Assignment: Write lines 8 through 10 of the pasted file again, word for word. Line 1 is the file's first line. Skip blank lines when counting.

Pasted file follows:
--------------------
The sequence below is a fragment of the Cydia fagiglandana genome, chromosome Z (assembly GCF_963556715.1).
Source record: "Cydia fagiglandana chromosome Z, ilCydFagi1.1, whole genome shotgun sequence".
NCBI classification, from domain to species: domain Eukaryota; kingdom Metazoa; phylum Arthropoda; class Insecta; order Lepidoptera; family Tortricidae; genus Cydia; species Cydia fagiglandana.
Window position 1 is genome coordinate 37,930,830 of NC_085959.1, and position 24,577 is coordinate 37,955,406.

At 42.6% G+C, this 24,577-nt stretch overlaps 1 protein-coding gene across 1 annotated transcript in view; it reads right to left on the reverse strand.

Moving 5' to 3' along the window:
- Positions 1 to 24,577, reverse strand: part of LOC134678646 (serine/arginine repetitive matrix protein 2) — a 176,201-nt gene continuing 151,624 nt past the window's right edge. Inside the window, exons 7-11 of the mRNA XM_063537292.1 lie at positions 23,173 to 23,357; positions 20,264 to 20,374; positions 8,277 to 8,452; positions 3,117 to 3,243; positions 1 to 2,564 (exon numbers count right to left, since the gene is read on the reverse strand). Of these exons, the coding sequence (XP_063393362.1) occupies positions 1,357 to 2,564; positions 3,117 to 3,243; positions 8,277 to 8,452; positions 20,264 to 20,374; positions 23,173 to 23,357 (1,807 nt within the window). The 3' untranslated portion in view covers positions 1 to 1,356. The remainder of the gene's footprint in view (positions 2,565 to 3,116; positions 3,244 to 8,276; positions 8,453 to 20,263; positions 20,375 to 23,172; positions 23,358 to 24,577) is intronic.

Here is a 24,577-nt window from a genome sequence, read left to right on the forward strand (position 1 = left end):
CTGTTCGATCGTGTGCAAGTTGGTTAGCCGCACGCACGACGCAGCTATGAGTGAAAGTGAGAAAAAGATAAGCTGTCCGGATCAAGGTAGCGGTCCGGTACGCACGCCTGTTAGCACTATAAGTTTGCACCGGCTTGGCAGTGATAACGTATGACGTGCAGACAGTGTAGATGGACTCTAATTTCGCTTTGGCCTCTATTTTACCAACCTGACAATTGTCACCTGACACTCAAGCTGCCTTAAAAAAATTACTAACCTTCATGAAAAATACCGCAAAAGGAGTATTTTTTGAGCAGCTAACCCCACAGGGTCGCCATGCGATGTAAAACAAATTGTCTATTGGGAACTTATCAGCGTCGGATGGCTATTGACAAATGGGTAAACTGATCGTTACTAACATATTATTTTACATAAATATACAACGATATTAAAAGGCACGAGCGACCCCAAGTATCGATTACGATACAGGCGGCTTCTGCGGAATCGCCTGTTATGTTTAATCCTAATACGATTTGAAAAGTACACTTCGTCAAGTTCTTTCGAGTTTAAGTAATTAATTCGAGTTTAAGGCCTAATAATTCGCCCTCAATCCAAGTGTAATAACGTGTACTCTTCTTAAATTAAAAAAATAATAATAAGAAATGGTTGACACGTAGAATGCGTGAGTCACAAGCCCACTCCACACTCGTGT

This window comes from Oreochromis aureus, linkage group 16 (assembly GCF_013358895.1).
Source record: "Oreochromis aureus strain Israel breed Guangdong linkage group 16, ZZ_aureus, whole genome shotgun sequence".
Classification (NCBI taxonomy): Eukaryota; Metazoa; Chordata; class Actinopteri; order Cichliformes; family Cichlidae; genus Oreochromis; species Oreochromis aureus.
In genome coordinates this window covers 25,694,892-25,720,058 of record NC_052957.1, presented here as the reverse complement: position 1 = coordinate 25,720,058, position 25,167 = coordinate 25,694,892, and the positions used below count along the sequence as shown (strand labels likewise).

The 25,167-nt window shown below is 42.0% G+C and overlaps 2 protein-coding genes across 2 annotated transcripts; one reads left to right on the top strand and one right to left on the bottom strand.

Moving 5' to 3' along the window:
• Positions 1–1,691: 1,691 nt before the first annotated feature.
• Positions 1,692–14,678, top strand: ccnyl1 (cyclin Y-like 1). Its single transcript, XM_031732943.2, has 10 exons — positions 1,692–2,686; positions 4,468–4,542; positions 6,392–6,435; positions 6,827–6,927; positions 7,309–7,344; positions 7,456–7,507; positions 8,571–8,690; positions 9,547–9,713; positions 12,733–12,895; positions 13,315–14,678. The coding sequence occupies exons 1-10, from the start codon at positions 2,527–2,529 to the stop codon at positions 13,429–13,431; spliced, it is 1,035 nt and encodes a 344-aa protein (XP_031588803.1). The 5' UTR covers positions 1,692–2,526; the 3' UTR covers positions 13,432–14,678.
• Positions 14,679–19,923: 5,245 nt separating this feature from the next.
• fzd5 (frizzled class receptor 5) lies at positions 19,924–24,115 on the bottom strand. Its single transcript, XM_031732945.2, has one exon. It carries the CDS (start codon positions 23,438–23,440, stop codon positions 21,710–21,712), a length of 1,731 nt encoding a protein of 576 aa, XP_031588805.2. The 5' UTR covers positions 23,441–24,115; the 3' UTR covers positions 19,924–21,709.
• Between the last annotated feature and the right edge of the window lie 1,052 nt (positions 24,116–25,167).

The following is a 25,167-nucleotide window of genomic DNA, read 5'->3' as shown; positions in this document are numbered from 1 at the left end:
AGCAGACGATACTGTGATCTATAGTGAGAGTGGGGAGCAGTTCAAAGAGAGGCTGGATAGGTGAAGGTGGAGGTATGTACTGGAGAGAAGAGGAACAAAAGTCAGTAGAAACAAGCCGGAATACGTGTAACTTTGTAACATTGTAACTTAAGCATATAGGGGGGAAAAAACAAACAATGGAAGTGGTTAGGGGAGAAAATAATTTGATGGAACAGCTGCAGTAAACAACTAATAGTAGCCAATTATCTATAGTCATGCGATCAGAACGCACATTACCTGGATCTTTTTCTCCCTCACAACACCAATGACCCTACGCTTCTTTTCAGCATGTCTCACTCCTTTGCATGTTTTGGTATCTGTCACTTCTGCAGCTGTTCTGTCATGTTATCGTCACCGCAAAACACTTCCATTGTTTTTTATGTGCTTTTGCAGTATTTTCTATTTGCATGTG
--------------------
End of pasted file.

Here is a 24,577-nt window from a genome sequence, read left to right on the forward strand (position 1 = left end):
CTGTTCGATCGTGTGCAAGTTGGTTAGCCGCACGCACGACGCAGCTATGAGTGAAAGTGAGAAAAAGATAAGCTGTCCGGATCAAGGTAGCGGTCCGGTACGCACGCCTGTTAGCACTATAAGTTTGCACCGGCTTGGCAGTGATAACGTATGACGTGCAGACAGTGTAGATGGACTCTAATTTCGCTTTGGCCTCTATTTTACCAACCTGACAATTGTCACCTGACACTCAAGCTGCCTTAAAAAAATTACTAACCTTCATGAAAAATACCGCAAAAGGAGTATTTTTTGAGCAGCTAACCCCACAGGGTCGCCATGCGATGTAAAACAAATTGTCTATTGGGAACTTATCAGCGTCGGATGGCTATTGACAAATGGGTAAACTGATCGTTACTAACATATTATTTTACATAAATATACAACGATATTAAAAGGCACGAGCGACCCCAAGTATCGATTACGATACAGGCGGCTTCTGCGGAATCGCCTGTTATGTTTAATCCTAATACGATTTGAAAAGTACACTTCGTCAAGTTCTTTCGAGTTTAAGTAATTAATTCGAGTTTAAGGCCTAATAATTCGCCCTCAATCCAAGTGTAATAACGTGTACTCTTCTTAAATTAAAAAAATAATAATAAGAAATGGTTGACACGTAGAATGCGTGAGTCACAAGCCCACTCCACACTCGTGT

This window comes from Oreochromis aureus, linkage group 16 (assembly GCF_013358895.1).